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Ebertfest 2016: Force of Destiny, Radical Grace, Love & Mercy, Blow Out, by Aaron Pinkston

21 Apr

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The Saturday slate of Ebertfest is the most full (especially if you’re skipping out on the panel discussions and other offerings), making the day feel most like a more normal film festival. Thankfully, festival-goers don’t have to theater hop or worry about getting in the door at all, but as luxurious as a four-film day sounds, the seasoned festival attendee knows it is anything but. As I did not stick around for the Sunday screening (this year was a rare screening of Oscar Micheaux’s Paul Robeson vehicle Body and Soul, which I am sad to miss), though, the long day is a welcome send-off. This year’s final day screened four more diverse offerings, with three recent films setting up a reconsideration of a De Palma pulp thriller.

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Ebertfest 2016: Disturbing the Peace, L’Inhumaine, Eve’s Bayou, by Aaron Pinkston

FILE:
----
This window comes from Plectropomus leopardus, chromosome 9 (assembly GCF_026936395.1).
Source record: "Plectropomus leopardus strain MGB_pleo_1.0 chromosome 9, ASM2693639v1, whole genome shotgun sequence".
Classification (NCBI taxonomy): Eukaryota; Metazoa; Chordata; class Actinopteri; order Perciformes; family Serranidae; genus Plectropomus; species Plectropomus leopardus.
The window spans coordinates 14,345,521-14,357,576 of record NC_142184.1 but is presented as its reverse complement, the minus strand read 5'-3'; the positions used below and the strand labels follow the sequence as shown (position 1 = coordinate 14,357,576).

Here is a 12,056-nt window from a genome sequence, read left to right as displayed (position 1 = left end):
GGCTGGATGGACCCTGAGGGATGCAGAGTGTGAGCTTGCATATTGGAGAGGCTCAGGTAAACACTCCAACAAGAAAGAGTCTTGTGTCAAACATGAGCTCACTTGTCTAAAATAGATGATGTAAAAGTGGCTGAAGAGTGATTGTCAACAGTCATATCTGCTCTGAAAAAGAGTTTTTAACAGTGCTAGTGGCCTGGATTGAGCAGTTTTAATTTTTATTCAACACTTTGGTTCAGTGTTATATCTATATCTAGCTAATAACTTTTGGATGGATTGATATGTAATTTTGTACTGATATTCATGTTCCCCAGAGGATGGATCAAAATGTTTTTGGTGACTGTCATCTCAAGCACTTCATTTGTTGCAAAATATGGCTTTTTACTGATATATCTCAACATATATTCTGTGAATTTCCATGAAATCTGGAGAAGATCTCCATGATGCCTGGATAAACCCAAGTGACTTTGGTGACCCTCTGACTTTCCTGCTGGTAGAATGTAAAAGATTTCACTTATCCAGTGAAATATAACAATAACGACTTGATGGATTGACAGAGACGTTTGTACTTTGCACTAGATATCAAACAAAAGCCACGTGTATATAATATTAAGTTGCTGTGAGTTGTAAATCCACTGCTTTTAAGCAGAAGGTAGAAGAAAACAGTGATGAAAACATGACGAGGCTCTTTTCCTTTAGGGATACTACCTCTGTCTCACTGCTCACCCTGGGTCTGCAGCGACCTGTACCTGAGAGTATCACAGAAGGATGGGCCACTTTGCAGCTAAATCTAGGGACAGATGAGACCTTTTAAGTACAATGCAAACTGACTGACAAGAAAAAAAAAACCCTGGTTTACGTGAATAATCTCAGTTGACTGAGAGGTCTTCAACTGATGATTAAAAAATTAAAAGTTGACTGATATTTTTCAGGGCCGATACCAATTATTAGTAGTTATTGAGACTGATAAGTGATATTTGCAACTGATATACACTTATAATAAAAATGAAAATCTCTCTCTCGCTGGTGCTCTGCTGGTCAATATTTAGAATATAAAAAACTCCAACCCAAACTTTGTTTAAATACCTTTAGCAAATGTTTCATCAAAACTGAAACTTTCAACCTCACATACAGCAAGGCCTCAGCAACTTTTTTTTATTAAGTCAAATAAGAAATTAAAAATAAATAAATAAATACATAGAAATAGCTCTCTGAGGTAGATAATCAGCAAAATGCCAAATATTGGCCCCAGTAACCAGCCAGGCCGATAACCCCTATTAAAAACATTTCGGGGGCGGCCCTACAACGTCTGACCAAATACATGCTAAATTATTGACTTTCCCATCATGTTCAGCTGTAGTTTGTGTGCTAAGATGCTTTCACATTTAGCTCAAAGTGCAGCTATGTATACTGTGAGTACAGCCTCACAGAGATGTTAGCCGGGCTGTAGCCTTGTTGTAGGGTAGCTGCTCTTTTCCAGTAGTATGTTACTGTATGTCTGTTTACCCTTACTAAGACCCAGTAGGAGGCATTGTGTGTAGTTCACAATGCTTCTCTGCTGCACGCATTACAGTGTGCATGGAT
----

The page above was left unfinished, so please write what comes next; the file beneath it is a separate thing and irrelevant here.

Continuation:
19 Apr

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Each year, the Thursday and Friday slates at Ebertfest open with academic panel discussions, held at the student union of the University of Illinois, with the festival’s guests, film critics, and community experts talking about relevant issues that support the themes of the festival films. The two most interesting panel discussions this year both tackled the growing perception of a diversity problem in Hollywood: “#oscarssowhite: Diversity in Hollywood” and “Women in Film.” The panels included Gil L. Robertson and Shawn Edwards from the African American Film Critics Association, filmmakers Kasi Lemmons (Eve’s Bayou, Talk to Me) and Rebecca Parrish (Radical Grace), film critics Nell Minow and Jana Monji, and more. These two discussions in particular were among the most engaging that I’ve seen, despite only being scheduled for an hour each, not nearly enough time. Still, the panelists tackled these complex issues with depth and diversity of thought—the panel on diversity did very well to identify the problem as much more than black vs. white and extending much further than what we see on screen. Overall, it was a nice kick-off to a day screening a selection of three very diverse films.

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Ebertfest 2016: Grandma, Northfork, The Third Man, by Aaron Pinkston

17 Apr